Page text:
Falling off the Blogging Wagon

The last several weeks (months?), I have been extraordinarily busy. In addition to my fitness business (which is doing great!), I am the part-time rabbi at a local synagogue and we have had our share of holidays recently and coming up. At the same time, I have been helping out at another nearby congregation where they are short a rabbi. Then there have also been some family events and a recent trip to Virginia for a Personal Trainer’s Institute. On top of this all, I still have my daily brain games and exercises that I do to help with my long-haul Covid brain-fog symptoms. I am busy for sure, but it has mostly been good things.

The one thing that has suffered is my blogging. I have a daily reminder on my phone to blog–even though I know that I will probably blog at most one time per week. I like having it on my to-do list each day, but I wonder if it is really counterproductive. It is so easy to just ignore it when it comes up every day; and now I see it has been over 3 weeks since my last post! I plan to turn my reminder to weekly rather than daily, understanding that I cannot casually click on the “done” button, but rather really have to sit down and write each week.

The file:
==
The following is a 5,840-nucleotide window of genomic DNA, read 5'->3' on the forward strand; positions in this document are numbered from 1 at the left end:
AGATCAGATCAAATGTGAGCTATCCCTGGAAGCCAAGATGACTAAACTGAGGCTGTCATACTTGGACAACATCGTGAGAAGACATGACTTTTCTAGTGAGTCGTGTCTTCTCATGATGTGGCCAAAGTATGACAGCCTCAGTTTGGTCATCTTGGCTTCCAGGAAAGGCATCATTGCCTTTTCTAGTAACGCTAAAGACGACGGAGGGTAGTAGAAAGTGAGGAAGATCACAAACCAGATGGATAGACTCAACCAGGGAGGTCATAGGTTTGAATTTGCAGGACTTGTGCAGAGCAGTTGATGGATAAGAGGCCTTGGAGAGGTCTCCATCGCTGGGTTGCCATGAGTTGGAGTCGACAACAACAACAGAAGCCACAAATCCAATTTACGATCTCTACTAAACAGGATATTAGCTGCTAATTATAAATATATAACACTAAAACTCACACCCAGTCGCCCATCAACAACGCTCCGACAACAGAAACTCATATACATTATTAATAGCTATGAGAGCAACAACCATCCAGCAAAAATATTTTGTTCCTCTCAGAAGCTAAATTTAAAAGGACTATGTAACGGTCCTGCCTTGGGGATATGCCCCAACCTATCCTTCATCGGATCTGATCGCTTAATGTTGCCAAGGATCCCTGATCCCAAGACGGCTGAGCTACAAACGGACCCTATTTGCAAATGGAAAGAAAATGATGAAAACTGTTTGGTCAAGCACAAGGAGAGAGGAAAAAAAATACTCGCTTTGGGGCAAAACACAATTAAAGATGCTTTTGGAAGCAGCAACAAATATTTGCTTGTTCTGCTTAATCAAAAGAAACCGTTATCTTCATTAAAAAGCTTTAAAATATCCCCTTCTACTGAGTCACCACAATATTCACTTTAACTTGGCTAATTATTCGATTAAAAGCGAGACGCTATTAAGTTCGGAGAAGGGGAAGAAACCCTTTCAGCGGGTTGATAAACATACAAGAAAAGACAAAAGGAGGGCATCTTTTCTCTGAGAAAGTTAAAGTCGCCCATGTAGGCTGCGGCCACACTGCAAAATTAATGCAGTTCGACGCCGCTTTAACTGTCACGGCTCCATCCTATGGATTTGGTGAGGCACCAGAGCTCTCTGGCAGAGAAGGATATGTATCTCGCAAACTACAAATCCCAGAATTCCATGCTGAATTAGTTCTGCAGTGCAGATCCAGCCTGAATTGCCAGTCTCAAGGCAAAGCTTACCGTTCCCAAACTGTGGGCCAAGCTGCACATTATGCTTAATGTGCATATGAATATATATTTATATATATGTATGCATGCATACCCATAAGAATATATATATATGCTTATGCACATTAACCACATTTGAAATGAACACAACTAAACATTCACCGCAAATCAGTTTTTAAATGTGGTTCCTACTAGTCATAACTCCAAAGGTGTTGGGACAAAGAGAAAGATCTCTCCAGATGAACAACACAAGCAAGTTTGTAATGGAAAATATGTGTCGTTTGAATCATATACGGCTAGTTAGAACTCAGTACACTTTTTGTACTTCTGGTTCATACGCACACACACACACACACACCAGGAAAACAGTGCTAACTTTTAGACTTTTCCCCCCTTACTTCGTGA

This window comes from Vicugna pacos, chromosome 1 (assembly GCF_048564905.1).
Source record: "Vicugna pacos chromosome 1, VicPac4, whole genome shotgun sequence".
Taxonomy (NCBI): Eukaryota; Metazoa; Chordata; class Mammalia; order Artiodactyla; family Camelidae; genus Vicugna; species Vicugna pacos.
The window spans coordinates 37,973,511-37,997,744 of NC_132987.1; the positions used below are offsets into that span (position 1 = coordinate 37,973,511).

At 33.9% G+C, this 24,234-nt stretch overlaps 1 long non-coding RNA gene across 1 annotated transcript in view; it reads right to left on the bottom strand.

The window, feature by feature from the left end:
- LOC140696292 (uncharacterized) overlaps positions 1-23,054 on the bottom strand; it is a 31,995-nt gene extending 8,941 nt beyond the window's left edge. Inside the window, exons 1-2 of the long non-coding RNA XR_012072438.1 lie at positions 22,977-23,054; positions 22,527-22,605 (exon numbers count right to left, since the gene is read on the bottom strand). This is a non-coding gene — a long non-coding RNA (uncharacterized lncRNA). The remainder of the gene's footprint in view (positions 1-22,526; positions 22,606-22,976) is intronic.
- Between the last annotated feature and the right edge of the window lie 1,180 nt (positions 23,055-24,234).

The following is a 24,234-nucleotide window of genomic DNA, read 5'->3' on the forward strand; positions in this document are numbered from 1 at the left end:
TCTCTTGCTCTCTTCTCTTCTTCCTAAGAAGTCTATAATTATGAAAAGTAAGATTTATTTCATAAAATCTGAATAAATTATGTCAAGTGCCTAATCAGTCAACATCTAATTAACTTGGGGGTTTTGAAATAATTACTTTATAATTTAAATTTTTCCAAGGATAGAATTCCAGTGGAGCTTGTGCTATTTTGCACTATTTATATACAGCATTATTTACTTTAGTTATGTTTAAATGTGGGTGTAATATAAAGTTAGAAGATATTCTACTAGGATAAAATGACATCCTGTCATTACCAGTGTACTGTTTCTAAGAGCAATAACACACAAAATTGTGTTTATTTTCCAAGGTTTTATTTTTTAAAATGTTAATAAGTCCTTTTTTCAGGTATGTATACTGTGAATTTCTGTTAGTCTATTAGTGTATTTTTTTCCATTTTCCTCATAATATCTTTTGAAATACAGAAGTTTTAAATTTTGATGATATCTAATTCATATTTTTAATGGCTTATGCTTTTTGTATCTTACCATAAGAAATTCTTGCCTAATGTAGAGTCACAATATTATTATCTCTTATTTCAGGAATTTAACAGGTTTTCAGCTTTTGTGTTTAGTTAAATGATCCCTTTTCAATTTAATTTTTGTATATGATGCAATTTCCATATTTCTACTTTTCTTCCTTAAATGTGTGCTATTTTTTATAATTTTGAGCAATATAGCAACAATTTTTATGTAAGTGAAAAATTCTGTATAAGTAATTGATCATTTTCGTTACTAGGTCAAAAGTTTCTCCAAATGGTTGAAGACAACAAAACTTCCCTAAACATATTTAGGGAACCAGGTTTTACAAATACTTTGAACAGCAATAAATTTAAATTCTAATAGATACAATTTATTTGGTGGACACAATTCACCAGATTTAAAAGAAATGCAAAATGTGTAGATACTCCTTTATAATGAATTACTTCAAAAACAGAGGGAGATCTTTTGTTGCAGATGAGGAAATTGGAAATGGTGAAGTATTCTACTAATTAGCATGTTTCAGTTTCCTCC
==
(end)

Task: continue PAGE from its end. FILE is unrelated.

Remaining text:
It struck me that falling off my blogging wagon is similar to what happens to many people with their exercise routines. We all have good intentions to keep physically active and we may even have a system in place (like reminders on our phones) to make good on those intentions. When things get busy, however, it can be easy to ignore that system and, before we know it, weeks or months have passed without exercising. This, of course, has serious consequences for our physical and mental well-being.

Perhaps our expectations of ourselves are unrealistic. If we say that we will work out every day, we may skip a day here and there, or we may end up skipping lots of days. It may just be better to lower the expectation and actually meet the goal. Just like with my blogging, it is better to do 50% of something than 100% of nothing. Do what works. Feel that sense of accomplishment, and then build on it.

Set goals that are realistic, work hard at it, and then re-evaluate. It may be necessary to re-work the plan–adding or subtracting sessions. When it comes to blogging, I will set my goal to once/week rather than daily. I hope to avoid the trap I seem to have fallen into.

My son told me that a blog is like a living thing; you have to feed it and take care of it. If you do not, it will die. Here’s to more regular care of my blog–and to the other priorities in our lives!

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